For Alan Turing’s many admirers, the centenary of his birth on Saturday is an occasion for both celebration and mourning. Here, after all, is the architect of the modern computer, the code-breaker whose ingenuity ensured an Allied victory in World War II and the father of artificial intelligence. Yet Turing was also a victim of a pernicious and paranoid strain of sexual hypocrisy in 20th-century England. Nor, in the 21st, has the victimization wholly ceased.
From early in his adolescence, Turing understood that he was gay and saw nothing wrong with it. If the society in which he lived criminalized homosexuality, he believed the fault lay with the society, not with the men and women it vilified. He made little effort to disguise or efface his desire for other men, and when, in the early 1950s, he embarked on a businesslike affair with a youth in Manchester, his sense of how the world should be clashed with how it was.
Suspecting his boyfriend of robbery, he summoned the police to his house. They ended up arresting Turing under the “blackmailer’s charter,” which criminalized “acts of gross indecency” between adult men in public or in private. It was under this law — not repealed until 1967 — that Oscar Wilde had been sentenced to hard labor in prison.
To avoid a similar fate, Turing agreed to submit to a course of estrogen therapy intended to cure him of his homosexuality; as a result, he grew breasts and became impotent. Yet even after the treatment ended, the police, fearing that he might defect to the Soviet Union, stayed on his trail, interrupting every effort he made to live life as he saw fit. In June 1954, Turing committed suicide by biting into an apple laced with cyanide — a nod to his favorite film, Walt Disney’s “Snow White and the Seven Dwarves.”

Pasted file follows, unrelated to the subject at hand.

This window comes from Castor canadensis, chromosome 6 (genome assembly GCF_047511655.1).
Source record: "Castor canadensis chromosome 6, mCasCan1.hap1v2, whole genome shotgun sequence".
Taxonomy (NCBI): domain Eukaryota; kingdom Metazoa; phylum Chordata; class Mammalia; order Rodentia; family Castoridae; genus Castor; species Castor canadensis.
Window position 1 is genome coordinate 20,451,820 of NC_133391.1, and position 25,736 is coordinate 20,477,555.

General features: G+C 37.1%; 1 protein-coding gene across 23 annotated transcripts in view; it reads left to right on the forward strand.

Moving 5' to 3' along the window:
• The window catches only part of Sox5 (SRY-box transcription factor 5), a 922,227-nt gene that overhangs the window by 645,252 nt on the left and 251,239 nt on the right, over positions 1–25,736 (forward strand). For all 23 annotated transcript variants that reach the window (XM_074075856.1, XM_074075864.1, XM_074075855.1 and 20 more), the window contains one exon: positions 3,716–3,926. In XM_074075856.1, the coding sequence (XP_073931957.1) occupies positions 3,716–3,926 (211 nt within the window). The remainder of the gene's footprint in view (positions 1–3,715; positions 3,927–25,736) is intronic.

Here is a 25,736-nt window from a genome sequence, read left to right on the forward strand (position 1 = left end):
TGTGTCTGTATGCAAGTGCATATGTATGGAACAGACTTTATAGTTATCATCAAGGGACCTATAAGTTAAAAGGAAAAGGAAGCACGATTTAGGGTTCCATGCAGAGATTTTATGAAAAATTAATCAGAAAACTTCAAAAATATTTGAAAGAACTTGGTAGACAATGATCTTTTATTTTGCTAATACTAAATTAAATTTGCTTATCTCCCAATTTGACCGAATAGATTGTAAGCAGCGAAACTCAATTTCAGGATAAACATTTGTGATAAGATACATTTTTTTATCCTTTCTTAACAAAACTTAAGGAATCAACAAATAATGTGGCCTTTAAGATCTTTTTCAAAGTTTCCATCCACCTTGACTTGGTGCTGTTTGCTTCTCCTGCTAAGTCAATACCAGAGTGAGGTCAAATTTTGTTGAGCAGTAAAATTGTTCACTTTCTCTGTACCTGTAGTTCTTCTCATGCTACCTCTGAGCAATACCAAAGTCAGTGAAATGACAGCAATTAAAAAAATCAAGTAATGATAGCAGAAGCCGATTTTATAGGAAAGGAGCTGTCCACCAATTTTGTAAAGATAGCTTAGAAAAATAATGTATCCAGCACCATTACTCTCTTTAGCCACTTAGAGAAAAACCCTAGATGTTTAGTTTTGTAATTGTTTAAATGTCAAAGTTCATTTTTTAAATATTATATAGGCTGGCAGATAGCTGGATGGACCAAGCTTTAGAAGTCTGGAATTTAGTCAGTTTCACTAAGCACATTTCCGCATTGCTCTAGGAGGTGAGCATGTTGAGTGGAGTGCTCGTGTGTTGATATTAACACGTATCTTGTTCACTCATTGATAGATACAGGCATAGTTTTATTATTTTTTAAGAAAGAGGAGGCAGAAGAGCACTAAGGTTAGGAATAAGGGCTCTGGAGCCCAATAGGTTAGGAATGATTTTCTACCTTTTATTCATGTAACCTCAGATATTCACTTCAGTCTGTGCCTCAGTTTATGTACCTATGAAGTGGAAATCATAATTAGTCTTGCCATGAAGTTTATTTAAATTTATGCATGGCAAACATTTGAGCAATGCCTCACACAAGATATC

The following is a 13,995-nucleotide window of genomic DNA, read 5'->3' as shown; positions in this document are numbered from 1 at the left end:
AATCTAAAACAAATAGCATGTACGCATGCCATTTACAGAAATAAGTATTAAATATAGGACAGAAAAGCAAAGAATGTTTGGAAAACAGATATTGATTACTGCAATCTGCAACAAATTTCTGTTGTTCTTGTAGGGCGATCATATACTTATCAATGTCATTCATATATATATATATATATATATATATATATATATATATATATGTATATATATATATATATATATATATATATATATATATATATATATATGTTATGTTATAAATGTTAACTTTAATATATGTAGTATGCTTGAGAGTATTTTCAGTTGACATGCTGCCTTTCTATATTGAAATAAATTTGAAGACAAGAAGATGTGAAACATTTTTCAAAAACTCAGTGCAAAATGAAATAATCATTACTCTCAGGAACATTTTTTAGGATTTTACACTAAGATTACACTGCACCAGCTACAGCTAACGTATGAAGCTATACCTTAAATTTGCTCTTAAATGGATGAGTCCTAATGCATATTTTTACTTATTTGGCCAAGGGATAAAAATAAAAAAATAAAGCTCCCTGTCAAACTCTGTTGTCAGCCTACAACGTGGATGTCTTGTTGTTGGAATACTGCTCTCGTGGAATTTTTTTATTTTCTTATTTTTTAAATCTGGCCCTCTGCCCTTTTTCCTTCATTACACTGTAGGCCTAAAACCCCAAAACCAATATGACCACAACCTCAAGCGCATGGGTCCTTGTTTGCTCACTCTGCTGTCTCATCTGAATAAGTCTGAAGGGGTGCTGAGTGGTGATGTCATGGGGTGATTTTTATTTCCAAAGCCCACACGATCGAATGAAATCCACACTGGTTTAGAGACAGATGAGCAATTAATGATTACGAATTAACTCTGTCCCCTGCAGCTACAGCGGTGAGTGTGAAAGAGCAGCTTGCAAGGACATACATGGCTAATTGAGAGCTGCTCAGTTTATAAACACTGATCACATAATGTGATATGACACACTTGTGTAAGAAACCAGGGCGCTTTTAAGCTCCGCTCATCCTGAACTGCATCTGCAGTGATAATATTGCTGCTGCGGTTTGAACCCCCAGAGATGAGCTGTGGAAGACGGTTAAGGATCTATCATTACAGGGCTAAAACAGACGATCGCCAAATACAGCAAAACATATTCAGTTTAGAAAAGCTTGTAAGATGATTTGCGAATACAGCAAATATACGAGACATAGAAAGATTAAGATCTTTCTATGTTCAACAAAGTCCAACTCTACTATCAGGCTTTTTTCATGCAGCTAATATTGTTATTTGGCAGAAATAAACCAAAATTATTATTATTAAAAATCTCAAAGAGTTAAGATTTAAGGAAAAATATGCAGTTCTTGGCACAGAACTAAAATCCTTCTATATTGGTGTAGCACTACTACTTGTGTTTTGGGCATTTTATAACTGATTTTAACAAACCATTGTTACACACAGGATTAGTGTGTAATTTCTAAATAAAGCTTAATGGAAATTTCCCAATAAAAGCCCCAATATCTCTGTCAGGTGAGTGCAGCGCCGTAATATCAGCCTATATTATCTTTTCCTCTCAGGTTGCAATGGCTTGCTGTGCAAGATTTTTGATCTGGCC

more @ http://www.washingtonpost.com/opinions/alan-turing-father-of-computer-science-not-yet-getting-his-due/2012/06/22/gJQA5eUOvV_story.html
Hat-tip to Sgent who has posted this story in LBN: http://www.democraticunderground.com/1014150355, please visit and "K&R" that thread!
Posted by Behind the Aegis | Sat Jun 23, 2012, 05:35 AM (0 replies)
Many people aren't aware of this event. Being Oklahoma, I was surprised at the number of people here who had never heard of it. It is now being taught in public schools after years of never being mentioned. Here are a few educational/informational links.
The history of the United States has produced much in the way of race riots, from the New York City riots of 1862 to the Los Angeles riots of 1991, this country has experienced much civil unrest between blacks and whites. The year 1919 was particularly noted for the large number of riots in the urban areas of the North where returning white veterans of WWI competed with Southern Blacks for jobs during the post-war depression. Again, in 1923, a racial confrontation erupted in Rosewood, Fl. There eight blacks and two whites died during the destruction of the Black community of Rosewood. However, the Tulsa Race Riot of 1921 was perhaps the costliest incident of racial violence in American history. At the same time, it is perhaps the most marginalized, being almost forgotten until this decade.
The Riot began on May, 31,1921 because of an incident the day before. A black man named Dick Rowland, stepped into an elevator in the Drexel Building operated by a woman named Sarah Page. Suddenly, a scream was heard and Rowland got nervous and ran out. Rowland was accused of a sexual attack against Page. One version of the incident holds that Rowland stepped on Page's foot, throwing her off balance. When Rowland reached out to keep her from falling, she screamed. The next day, Rowland was arrested and held in the courthouse lockup. Headlines in the local newspapers inflamed public opinion and there was talk in the white community of lynch justice. The black community, equally incensed, prepared to defend him. Outside the courthouse, 75 armed black men mustered, offering their services to protect Rowland The Sheriff refused the offer.